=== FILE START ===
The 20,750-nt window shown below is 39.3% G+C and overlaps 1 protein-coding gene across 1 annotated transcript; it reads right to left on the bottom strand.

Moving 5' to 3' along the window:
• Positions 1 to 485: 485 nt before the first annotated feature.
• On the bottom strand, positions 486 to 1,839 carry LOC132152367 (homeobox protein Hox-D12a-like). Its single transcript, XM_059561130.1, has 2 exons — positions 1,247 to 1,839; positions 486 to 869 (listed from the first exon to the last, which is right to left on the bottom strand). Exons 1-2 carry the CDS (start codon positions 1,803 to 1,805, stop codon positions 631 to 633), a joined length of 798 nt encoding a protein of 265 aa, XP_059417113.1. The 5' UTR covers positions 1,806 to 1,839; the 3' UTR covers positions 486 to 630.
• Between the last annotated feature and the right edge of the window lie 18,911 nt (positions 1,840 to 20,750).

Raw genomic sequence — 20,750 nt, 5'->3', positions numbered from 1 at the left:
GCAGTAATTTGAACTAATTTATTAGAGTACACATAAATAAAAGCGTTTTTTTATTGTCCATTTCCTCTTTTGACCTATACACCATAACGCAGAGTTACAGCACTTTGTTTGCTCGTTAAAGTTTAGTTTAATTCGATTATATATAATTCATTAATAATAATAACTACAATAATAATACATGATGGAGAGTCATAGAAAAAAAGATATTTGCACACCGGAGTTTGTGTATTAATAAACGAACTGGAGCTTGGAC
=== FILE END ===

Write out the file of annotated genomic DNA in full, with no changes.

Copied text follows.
The 20,750-nt window shown below is 39.3% G+C and overlaps 1 protein-coding gene across 1 annotated transcript; it reads right to left on the bottom strand.

Moving 5' to 3' along the window:
• Positions 1 to 485: 485 nt before the first annotated feature.
• On the bottom strand, positions 486 to 1,839 carry LOC132152367 (homeobox protein Hox-D12a-like). Its single transcript, XM_059561130.1, has 2 exons — positions 1,247 to 1,839; positions 486 to 869 (listed from the first exon to the last, which is right to left on the bottom strand). Exons 1-2 carry the CDS (start codon positions 1,803 to 1,805, stop codon positions 631 to 633), a joined length of 798 nt encoding a protein of 265 aa, XP_059417113.1. The 5' UTR covers positions 1,806 to 1,839; the 3' UTR covers positions 486 to 630.
• Between the last annotated feature and the right edge of the window lie 18,911 nt (positions 1,840 to 20,750).

Raw genomic sequence — 20,750 nt, 5'->3', positions numbered from 1 at the left:
GCAGTAATTTGAACTAATTTATTAGAGTACACATAAATAAAAGCGTTTTTTTATTGTCCATTTCCTCTTTTGACCTATACACCATAACGCAGAGTTACAGCACTTTGTTTGCTCGTTAAAGTTTAGTTTAATTCGATTATATATAATTCATTAATAATAATAACTACAATAATAATACATGATGGAGAGTCATAGAAAAAAAGATATTTGCACACCGGAGTTTGTGTATTAATAAACGAACTGGAGCTTGGAC